In via: Abodiacum

Epfach
There’s more to Epfach, an unassuming little village along the Lech, than first meets the eye. It’s a very, very old settlement, in fact. Older, even, then most German towns — Munich, for example, was first established in the 12th century. Epfach, apparently originally a Celtic settlement, was ideally situated to serve as a station along the Via Claudia Augusta in the Roman province of Raetia. It’s Roman name was Abodiacum, (or Abodiaco, as it’s found on the Tabula Peutingeriana).
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The Tabula Peutingeriana, in fact, has two Abodiacos: they are the same village. It stands at the crossroads of two Roman roads : the Via Claudia Augusta, where it’s just after the  station ‘ad novas’ on the road out of Augusta Vindelicum/Augsburg, and the salt road that partly connected Lake Constance (Brigantium) to Salzburg (Iuvavum).
Visitors to Epfach will first see that the north-south road through town is marked as the Via Claudia. Right on this road stands the local museum, which provides information on Epfach’s Roman history, all in a space about as big as my living room. Of particular interest is an exhibit on Epfach’s first internationally renowned local homeboy, Claudius Paternus Clementianus.
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CPC was a Celt with Roman citizenship through his father, which allowed him to serve in the Roman army as an officer. His career took him to Hungary, Romania, Judea (where he served as Procurator there just 80 years after Pontius Pilate held that job, long enough afterward to have probably never heard of him), Sardinia and Northern Africa, before he came home to retire and presumably spend his golden years fishing on the Lech and downing the local wines.

Tripoli, Libya - Roman Mosaic, National Museum, Fishermen

Tripoli, Libya – Roman Mosaic, National Museum, Fishermen

He may have had the good fortune to enjoy his twilight years secure in the belief that the Empire was strong. It was another hundred years before Alemanni tribes began sacking the settlement, followed by the Romans rebuilding it, in turns. The northern frontier (Limes) remained in operation until sometime in the 5th century C.E. Then again, as a Celt, maybe he would have been happy with the eventual outcome.

While Epfach is not on the Via Raetia, there is a connection nevertheless. The Tabula Peutingeriana, a Middle-Ages copy of a late Roman roadmap of the Empire, shows neither the Via Claudia Augusta nor the Via Raetia in their entireties, but rather an amalgam of the two — the route shown follows the VCA leaving Augusta Vindelicum/Augsburg until Epfach/Abodiaco, detours east on the above-mentioned salt road and then resumes its southward way on the newer Via Raetia at Urusa/Raisting (the next stop listed is Coveliacas, near the Staffelsee). This variant may have turned out to have been shorter, the easiest to maintain (the Via Claudia Augusta, in my opinion, goes over much more precarious mountain territory than the Via Raetia), or had better stations, or better connection, or a combination of any of that.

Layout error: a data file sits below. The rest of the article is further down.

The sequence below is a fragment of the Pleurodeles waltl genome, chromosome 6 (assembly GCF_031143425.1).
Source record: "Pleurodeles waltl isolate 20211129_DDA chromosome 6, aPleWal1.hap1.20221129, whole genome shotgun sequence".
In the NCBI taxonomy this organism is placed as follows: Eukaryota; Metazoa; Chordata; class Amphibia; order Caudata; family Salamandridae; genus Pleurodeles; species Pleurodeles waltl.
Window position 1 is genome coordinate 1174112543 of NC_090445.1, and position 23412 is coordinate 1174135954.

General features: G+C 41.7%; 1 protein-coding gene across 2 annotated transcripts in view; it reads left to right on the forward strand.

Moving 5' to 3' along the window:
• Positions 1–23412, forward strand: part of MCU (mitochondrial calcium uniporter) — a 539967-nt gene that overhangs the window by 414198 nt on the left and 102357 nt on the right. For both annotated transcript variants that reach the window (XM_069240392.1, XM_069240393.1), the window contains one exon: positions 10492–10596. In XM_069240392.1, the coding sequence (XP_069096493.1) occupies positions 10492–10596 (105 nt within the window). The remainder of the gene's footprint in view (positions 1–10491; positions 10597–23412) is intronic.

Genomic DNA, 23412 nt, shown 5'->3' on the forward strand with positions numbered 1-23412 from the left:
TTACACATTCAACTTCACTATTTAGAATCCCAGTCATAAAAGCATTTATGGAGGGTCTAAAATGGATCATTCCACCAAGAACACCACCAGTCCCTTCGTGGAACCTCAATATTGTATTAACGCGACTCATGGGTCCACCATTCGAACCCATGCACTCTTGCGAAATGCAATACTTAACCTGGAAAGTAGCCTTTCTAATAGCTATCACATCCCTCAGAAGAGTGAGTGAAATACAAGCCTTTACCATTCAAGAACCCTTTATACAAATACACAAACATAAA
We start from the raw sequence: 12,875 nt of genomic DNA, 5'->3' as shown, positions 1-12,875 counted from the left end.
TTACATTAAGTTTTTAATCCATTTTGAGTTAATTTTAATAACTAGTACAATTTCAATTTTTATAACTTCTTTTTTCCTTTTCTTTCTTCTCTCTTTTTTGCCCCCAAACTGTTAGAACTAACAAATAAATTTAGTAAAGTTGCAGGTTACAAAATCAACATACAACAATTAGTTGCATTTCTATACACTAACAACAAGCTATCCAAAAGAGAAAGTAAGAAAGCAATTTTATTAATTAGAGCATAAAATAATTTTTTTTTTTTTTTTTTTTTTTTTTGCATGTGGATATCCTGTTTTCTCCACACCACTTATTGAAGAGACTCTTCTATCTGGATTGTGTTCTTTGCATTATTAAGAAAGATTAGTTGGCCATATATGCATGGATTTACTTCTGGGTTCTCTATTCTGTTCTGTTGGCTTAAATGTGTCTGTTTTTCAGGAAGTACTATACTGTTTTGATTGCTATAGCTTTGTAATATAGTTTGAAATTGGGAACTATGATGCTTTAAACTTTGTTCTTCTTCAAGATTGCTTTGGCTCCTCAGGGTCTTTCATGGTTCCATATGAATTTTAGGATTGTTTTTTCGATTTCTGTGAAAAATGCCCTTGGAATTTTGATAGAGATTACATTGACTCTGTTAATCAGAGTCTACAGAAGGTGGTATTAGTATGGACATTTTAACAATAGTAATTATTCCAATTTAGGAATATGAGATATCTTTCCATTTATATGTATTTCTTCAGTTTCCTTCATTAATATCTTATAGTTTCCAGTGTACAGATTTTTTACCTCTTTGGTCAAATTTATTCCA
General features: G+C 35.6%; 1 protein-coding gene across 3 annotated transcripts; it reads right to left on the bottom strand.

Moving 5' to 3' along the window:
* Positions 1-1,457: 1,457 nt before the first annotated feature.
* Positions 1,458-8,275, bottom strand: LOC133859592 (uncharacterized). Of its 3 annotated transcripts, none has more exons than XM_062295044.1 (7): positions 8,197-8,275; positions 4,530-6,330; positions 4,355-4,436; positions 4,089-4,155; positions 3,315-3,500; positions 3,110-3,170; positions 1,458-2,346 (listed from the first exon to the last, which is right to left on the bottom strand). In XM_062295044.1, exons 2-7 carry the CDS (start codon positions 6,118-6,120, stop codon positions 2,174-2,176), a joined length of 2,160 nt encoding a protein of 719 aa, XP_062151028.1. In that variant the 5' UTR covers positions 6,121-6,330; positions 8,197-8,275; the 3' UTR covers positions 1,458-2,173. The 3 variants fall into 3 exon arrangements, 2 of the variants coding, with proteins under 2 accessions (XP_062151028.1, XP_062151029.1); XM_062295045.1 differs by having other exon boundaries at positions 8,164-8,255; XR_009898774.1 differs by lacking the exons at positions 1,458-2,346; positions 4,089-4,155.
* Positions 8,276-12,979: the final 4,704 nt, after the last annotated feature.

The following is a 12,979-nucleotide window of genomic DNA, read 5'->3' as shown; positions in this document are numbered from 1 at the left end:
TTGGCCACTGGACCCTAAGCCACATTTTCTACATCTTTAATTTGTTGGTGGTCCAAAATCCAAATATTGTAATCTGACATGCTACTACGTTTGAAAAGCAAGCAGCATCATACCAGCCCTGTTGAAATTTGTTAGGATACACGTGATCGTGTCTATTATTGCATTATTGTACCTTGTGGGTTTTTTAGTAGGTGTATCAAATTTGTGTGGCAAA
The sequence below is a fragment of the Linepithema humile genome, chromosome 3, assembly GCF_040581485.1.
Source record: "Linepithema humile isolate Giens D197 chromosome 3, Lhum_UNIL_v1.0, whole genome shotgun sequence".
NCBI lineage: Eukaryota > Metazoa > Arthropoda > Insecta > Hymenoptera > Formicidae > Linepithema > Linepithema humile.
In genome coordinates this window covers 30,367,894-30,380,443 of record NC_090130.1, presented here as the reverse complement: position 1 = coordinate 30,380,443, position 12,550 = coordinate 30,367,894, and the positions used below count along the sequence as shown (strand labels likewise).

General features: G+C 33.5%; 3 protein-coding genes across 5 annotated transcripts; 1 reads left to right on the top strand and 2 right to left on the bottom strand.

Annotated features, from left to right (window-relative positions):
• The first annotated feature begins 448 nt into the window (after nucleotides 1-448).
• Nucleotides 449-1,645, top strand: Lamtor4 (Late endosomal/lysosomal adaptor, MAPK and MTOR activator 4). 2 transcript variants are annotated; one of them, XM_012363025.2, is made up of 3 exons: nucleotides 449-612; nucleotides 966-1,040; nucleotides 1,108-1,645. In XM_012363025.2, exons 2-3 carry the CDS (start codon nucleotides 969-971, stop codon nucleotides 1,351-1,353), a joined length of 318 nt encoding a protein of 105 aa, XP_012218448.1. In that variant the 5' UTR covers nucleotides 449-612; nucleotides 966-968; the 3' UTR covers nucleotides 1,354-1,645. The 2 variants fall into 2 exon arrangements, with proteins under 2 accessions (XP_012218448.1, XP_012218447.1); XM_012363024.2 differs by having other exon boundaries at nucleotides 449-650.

Aside from the museum (open every day, and if it’s not you can ask for the key at the restaurant next door), you can walk to the Lorenzberg, the hill where the Roman military station was located. Epfach seems to have geared its tourism to the Via Claudia cyclists, who can take a break at the restaurant, stop into the museum, walk off lunch with a short visit to the Lorenzberg, and then continue on their way.

Posted in archaeology, art, Bavaria, Germany, history, lives of others, Roman roads, travel | Leave a comment

A Idea of Mine

I have a confession to make. Beyond all the other things I am doing right now – singing, translating, assisting in a bookselling business – I have a project in mind for the future. I want to put together a guidebook for the Via Raetia.
There are guides and books for following the Via Claudia Augusta, the first Roman-made road to cross the Alps in this region, but I have yet to find a modern tourist guide in English for it’s younger sister, the Via Raetia. The Via Claudia has an “official” route which one can follow ona bike, and much of it may accurately follow the old road. The Via Raetia does not, and here you can see why:
Wiel_Raisting_google

Clearly one can’t just go traipsing across private property, let alone tell others to do so.

Walking, cycling, sights along the way, history, archaeology, culture, on the route between Augsburg and… well, how comprehensive do I want this to be? I could keep it within Bavaria (Augsburg to Mittenwald) or publish installments (Part 2, North Tyrol from Mittenwald to the Brenner Pass, Part 3 Italy: Brennero to Verona). Even if I had no other work, this would take a few years of research, travel, exploration. I’m not sure I’ll ever get to do it. (Note to any publishing houses: I’m here, “boots on the ground”, if you are considering something along these lines from a distance.)

But all this will have to wait another year at least, because for professional reasons I am going to be spending a considerable amount of time at the other end of Bavaria, namely closer to the Czech border.

Image from Google maps.

Posted in archaeology, culture, Germany, history, Italy, Life Abroad, literature, memory, travel | 5 Comments